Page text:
The number of major record labels seems set to drop to a mere three, as EMI has failed to make a deal for North American distribution rights with either Universal or Sony. Updated
As I wrote about extensively here, EMI is doing very, very badly, and things have just been getting worse for them. They had hoped to get themselves out of immediate danger of being broken up or sold by making a five-year deal with either Sony or Universal worth about $304 million. They couldn't pull it off.
So where does that leave them? Well they need to raise about $180 million by June or their loan from Citigroup goes into default, at which point the bank could seize EMI and either break it up or sell it.
The consolidation of the major labels to a mere three (Sony, Warner and Universal) would be the tightest the music industry has ever been. But those remaining three, while struggling to be sure, have not been in the terrible situation EMI has been in. And with them probably snapping up EMI's valuable assets (without the worthless ones) for rock-bottom prices, they could get a bit of a life come this summer.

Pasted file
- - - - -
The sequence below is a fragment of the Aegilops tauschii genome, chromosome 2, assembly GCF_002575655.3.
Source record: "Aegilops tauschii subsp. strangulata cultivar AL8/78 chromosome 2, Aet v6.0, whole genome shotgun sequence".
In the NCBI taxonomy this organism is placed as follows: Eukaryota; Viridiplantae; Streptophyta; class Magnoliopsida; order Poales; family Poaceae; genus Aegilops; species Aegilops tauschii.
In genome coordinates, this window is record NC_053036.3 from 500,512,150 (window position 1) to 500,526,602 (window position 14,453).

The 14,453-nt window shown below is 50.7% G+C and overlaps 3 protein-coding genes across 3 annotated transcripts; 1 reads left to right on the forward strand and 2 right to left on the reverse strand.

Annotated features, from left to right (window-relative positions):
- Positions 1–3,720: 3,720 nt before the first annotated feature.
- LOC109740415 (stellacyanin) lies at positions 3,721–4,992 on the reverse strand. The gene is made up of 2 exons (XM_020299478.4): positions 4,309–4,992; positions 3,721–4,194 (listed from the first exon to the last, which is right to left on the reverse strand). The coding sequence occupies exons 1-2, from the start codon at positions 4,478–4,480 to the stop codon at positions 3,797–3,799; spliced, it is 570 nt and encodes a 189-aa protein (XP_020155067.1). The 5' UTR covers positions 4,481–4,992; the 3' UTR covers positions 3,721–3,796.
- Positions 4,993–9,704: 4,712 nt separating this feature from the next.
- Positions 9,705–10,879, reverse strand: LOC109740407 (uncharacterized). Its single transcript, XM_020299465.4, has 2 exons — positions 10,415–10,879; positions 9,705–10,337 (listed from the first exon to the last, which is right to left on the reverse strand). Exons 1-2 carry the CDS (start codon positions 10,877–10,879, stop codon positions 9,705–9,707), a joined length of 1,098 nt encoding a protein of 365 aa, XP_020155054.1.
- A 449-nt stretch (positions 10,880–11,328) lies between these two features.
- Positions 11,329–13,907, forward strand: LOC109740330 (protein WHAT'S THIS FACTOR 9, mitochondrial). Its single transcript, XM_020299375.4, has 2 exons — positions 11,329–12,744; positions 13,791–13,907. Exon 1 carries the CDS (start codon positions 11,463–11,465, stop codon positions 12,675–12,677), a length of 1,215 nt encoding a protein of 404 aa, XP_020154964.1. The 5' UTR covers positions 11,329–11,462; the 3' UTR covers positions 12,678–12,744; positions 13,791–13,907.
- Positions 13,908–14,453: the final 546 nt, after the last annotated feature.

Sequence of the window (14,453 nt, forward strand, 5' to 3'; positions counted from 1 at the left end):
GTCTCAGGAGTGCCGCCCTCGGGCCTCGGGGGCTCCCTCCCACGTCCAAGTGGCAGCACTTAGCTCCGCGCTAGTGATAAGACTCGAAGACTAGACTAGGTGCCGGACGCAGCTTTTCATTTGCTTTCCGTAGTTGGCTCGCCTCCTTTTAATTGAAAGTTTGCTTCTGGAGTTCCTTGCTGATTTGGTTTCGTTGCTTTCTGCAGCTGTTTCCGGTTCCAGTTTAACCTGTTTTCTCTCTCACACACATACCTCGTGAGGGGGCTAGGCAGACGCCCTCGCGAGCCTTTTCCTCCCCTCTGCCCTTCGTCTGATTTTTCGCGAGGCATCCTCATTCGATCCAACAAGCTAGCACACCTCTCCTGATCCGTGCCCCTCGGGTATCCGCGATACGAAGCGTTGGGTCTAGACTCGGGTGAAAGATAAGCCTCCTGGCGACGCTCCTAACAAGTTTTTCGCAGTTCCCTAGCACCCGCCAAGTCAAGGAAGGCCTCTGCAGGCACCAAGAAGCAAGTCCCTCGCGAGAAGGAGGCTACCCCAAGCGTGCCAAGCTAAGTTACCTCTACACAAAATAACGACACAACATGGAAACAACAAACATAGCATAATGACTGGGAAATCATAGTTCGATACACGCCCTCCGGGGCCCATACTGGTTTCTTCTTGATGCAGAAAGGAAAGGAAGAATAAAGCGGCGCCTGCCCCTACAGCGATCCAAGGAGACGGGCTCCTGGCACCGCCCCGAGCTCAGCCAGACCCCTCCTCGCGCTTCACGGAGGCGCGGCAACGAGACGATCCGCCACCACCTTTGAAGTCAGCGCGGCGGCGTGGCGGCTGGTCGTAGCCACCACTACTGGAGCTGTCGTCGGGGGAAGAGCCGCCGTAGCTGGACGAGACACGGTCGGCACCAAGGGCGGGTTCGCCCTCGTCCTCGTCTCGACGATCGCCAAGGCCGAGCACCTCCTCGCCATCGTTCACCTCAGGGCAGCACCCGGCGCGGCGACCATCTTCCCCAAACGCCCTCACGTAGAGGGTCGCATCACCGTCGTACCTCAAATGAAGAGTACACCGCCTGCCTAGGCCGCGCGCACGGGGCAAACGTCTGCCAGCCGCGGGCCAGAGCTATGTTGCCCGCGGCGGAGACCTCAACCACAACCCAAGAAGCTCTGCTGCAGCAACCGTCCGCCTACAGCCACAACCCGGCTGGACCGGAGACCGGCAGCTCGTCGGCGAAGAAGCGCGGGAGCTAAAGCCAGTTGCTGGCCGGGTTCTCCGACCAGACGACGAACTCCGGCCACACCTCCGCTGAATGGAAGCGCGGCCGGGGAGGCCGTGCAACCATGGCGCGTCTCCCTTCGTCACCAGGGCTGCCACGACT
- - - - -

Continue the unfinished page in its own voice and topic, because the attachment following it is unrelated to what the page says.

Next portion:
But the way things are headed for the industry, without some major changes they're all headed in the same direction as EMI. The questions is whether or not they'll be able to figure out how to change course before it's too late.
Update: A source familiar with the discussions told me that Universal initially approached EMI for a deal. Sony then heard about it and got in on the discussions as well as they turned serious over the weekend.
In the wee hours of the morning yesterday, EMI walked out from the deal UMG was proposing as it did not offer enough value to stakeholders or its artists. The deal's off and EMI is finalizing a plan for its owner, Terra Firma, and in turn, Terra Firma is talking to its investors about additional funding for an "equity cure" or cash to ensure Terra Firma can meet its debt obligations for EMI.
If EMI had been that desperate for cash, they would have taken the UMG deal — about $310 million — and banked the money before the end of its fiscal and you would have seen a deal announced. But EMI is doing great in an otherwise down market and they didn't need that UMG deal.